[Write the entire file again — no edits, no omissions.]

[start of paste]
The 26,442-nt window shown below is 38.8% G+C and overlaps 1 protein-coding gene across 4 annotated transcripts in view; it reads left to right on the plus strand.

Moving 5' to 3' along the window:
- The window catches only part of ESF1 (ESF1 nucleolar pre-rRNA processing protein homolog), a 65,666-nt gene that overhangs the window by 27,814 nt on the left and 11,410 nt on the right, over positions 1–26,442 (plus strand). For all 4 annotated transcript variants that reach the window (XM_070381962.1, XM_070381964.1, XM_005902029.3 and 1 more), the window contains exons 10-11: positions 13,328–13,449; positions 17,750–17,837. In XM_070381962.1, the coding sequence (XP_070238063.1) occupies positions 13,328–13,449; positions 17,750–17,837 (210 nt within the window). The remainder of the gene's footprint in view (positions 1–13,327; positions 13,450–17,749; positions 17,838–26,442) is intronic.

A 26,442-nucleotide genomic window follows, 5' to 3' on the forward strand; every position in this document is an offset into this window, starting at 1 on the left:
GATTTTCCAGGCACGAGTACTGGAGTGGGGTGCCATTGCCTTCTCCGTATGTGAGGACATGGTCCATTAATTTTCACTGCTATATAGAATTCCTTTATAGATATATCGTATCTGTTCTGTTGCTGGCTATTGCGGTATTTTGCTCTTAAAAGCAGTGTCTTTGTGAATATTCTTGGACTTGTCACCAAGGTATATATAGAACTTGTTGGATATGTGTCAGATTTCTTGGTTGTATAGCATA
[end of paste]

The 26,442-nt window shown below is 38.8% G+C and overlaps 1 protein-coding gene across 4 annotated transcripts in view; it reads left to right on the plus strand.

Moving 5' to 3' along the window:
- The window catches only part of ESF1 (ESF1 nucleolar pre-rRNA processing protein homolog), a 65,666-nt gene that overhangs the window by 27,814 nt on the left and 11,410 nt on the right, over positions 1–26,442 (plus strand). For all 4 annotated transcript variants that reach the window (XM_070381962.1, XM_070381964.1, XM_005902029.3 and 1 more), the window contains exons 10-11: positions 13,328–13,449; positions 17,750–17,837. In XM_070381962.1, the coding sequence (XP_070238063.1) occupies positions 13,328–13,449; positions 17,750–17,837 (210 nt within the window). The remainder of the gene's footprint in view (positions 1–13,327; positions 13,450–17,749; positions 17,838–26,442) is intronic.

A 26,442-nucleotide genomic window follows, 5' to 3' on the forward strand; every position in this document is an offset into this window, starting at 1 on the left:
GATTTTCCAGGCACGAGTACTGGAGTGGGGTGCCATTGCCTTCTCCGTATGTGAGGACATGGTCCATTAATTTTCACTGCTATATAGAATTCCTTTATAGATATATCGTATCTGTTCTGTTGCTGGCTATTGCGGTATTTTGCTCTTAAAAGCAGTGTCTTTGTGAATATTCTTGGACTTGTCACCAAGGTATATATAGAACTTGTTGGATATGTGTCAGATTTCTTGGTTGTATAGCATA